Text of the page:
sashoalm sashoalm - 3 months ago 13
Python Question

Py_InitModule copies the name but not the function pointer?

When I register callbacks using

Py_InitModule
, and if I later change the function pointer in the structure to point to a new function, the new function is called. But if I change the name, the new name is not recognized.

#include <Python.h>

PyObject* foo1(PyObject *self, PyObject *args)
{
printf("foo1\n");
Py_RETURN_NONE;
}

PyObject* foo2(PyObject *self, PyObject *args)
{
printf("foo2\n");
Py_RETURN_NONE;
}

int main()
{
PyMethodDef methods[] = {
{ "foo", foo1, METH_VARARGS, "foo" },
{ 0, 0, 0, 0 }
};

Py_Initialize();
Py_InitModule("foo", methods);
PyRun_SimpleString("import foo\n");
PyRun_SimpleString("foo.foo()\n");
methods[0].ml_meth = foo2;
PyRun_SimpleString("foo.foo()\n");
methods[0].ml_name = "foo2";
PyRun_SimpleString("foo.foo()\n");
PyRun_SimpleString("foo.foo2()\n");
return 0;
}


This gives the following output:

foo1
foo2
foo2
Traceback (most recent call last):
File "", line 1, in
AttributeError: 'module' object has no attribute 'foo2'


This seems a very inconsistent behavior. I first encountered it when I used a stack variable for
PyMethodDef methods
, which crashed the program once the variable went out of scope and I still tried to call the C++ callback from python. So I tested that changing the pointer indeed changes which function is called even though I haven't re-registered it with another
Py_InitModule
call. But at the same time, changing the name does not have this behavior.

So far I'm pretty certain that
PyMethodDef
needs to live for as long as python code tries to call the methods (i.e. can't be stack/local variable), but only the function pointers themselves are used.

Is this an intentional behavior, or some oversight? The documentation doesn't mention anything about PyMethodDef lifetime that I could find.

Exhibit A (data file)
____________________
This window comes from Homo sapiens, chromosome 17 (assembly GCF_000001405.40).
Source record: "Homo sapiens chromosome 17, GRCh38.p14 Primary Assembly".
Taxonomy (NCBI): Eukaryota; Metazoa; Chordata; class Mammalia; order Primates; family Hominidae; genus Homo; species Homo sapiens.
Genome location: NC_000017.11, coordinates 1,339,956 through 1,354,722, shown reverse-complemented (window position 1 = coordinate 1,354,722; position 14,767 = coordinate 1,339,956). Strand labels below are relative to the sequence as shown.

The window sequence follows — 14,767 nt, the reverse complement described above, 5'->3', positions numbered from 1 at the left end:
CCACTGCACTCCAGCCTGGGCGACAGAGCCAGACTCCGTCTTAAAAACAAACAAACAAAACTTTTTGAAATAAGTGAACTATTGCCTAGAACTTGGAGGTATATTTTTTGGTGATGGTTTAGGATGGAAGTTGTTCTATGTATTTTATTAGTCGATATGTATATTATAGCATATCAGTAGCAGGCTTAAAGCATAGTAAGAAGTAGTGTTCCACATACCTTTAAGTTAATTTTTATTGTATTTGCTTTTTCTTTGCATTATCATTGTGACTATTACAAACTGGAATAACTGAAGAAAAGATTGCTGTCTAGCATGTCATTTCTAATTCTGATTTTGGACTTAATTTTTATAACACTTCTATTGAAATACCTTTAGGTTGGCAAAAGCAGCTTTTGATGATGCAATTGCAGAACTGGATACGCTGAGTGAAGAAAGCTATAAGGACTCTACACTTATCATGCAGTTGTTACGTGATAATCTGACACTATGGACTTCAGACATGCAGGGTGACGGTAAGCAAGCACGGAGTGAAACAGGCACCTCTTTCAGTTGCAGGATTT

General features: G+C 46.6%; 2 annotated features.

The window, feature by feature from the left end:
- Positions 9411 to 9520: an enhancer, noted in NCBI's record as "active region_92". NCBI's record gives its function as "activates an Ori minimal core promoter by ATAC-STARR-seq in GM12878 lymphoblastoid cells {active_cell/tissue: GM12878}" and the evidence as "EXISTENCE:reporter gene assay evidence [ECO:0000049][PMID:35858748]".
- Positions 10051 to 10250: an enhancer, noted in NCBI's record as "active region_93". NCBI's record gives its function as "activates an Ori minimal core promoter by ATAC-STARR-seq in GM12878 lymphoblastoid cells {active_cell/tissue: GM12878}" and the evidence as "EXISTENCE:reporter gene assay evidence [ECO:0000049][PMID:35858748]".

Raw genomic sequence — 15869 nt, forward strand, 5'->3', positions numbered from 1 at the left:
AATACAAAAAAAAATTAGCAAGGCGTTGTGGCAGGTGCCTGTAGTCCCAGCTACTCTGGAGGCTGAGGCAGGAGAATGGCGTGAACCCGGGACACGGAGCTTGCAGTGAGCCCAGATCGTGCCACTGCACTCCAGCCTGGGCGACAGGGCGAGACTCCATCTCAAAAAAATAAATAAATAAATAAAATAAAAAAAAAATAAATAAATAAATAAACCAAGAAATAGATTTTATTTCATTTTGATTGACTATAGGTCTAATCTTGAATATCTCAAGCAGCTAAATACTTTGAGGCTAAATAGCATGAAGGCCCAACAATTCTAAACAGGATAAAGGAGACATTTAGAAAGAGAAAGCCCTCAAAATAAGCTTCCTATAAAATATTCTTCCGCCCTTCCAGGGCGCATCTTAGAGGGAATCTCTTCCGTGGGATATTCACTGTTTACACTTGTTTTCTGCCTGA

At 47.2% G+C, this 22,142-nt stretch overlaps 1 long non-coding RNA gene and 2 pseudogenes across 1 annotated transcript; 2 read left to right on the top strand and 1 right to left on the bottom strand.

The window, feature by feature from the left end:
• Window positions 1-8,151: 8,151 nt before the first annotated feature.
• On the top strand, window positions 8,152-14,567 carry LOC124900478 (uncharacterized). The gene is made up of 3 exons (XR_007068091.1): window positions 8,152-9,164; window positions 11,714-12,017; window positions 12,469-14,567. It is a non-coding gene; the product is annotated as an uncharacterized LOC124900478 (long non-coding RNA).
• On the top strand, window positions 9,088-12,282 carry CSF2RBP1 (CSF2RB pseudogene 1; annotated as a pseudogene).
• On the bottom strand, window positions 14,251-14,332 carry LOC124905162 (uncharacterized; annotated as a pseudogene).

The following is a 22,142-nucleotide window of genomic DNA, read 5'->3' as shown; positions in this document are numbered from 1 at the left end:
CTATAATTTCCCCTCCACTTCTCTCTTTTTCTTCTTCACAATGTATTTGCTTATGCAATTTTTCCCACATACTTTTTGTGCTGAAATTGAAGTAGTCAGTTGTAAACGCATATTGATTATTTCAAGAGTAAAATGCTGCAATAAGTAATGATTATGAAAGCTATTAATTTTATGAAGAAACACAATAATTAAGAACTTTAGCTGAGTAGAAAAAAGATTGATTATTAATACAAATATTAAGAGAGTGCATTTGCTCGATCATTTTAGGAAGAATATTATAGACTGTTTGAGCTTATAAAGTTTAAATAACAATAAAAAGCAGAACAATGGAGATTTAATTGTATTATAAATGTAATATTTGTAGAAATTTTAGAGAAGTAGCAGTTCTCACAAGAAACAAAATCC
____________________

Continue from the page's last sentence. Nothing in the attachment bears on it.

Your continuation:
Answer

The inconsistency you see arises from the difference between function code, which is the property of a function, and the function name, which is merely the key in the module's dict, and not the fundamental property of the function. This is quite intentional, and allows using the same function in many places, which would not be possible if you could "rename" it at will.

One can demonstrate the same difference using regular Python functions, like this:

>>> def add(a, b): return a + b
... 
>>> def sub(a, b): return a - b
... 
>>> add
<function add at 0x7f9383127938>  # function looks like it has a name
>>> add.__name__ = 'foo'
>>> add                           # the name looks changed, but...
<function foo at 0x7f9383127938>
>>> foo                           # the change doesn't affect the module
Traceback (most recent call last):
  File "<stdin>", line 1, in <module>
NameError: name 'foo' is not defined
>>> add.__code__ = sub.__code__   # ...but we can still change the code
>>> add(2, 2)
0

As for your question in the comment: the method fields are not copied because Py_InitModule and the related functions are designed to be called with statically allocated variables, and creating many copies would be a waste of space for the common case. Not copying them explains why changing the actual C callback in ml_meth changes the Python callable.